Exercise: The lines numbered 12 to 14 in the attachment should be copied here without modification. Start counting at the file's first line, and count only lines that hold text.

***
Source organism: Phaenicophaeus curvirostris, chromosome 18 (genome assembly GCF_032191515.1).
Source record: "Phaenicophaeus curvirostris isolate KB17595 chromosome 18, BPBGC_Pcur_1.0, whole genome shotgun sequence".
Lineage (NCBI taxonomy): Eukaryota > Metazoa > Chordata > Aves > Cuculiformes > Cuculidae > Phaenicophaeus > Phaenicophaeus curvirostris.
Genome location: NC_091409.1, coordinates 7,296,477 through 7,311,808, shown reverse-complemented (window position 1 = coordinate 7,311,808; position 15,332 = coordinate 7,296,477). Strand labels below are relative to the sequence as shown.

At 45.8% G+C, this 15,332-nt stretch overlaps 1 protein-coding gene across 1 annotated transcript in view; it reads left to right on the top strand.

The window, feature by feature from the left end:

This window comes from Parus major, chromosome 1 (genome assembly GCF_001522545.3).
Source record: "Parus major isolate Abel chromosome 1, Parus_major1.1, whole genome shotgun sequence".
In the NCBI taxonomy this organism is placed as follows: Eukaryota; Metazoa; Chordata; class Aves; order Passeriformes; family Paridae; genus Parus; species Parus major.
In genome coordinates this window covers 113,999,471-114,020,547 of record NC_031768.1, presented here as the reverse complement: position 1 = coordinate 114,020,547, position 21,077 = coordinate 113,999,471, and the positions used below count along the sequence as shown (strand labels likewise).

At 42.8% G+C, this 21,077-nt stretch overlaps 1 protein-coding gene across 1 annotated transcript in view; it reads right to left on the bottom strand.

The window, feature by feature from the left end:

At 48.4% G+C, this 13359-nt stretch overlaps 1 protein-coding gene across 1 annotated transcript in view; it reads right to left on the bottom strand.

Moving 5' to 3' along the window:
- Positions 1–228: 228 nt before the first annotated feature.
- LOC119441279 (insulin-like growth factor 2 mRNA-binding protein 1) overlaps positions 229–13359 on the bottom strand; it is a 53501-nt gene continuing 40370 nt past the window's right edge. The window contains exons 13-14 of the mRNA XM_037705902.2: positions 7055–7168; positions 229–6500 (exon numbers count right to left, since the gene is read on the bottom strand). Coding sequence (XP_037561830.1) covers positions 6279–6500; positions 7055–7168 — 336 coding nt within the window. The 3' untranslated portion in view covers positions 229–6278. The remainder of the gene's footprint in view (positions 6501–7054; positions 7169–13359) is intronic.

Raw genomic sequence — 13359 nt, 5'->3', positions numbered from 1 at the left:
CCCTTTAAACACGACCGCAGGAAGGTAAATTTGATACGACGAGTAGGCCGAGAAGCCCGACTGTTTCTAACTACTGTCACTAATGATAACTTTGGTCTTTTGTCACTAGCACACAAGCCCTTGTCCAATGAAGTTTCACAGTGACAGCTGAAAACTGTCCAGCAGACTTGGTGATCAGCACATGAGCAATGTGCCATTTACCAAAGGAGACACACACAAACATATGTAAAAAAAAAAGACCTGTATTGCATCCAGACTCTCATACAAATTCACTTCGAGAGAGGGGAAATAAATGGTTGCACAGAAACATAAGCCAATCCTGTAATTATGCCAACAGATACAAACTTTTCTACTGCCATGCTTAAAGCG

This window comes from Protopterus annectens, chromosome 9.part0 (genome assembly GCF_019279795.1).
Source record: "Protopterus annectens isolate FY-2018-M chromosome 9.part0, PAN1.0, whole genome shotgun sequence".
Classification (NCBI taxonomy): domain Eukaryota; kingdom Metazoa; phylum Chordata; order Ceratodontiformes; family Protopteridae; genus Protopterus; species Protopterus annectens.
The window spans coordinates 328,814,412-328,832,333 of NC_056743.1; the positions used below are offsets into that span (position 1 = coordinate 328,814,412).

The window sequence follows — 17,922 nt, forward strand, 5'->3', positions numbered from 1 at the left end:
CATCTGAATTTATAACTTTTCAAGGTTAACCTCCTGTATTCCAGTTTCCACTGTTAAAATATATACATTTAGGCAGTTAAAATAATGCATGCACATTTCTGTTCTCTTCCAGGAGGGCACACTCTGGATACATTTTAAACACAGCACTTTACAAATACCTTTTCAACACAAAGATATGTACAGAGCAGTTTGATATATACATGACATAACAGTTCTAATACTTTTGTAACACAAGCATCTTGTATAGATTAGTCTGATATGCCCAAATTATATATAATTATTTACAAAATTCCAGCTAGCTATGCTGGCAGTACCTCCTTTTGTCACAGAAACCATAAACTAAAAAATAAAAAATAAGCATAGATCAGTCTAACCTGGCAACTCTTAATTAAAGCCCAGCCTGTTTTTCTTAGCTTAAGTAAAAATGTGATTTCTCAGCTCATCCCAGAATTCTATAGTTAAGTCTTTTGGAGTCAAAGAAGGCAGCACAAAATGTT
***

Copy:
The window, feature by feature from the left end:

At 48.4% G+C, this 13359-nt stretch overlaps 1 protein-coding gene across 1 annotated transcript in view; it reads right to left on the bottom strand.

Moving 5' to 3' along the window: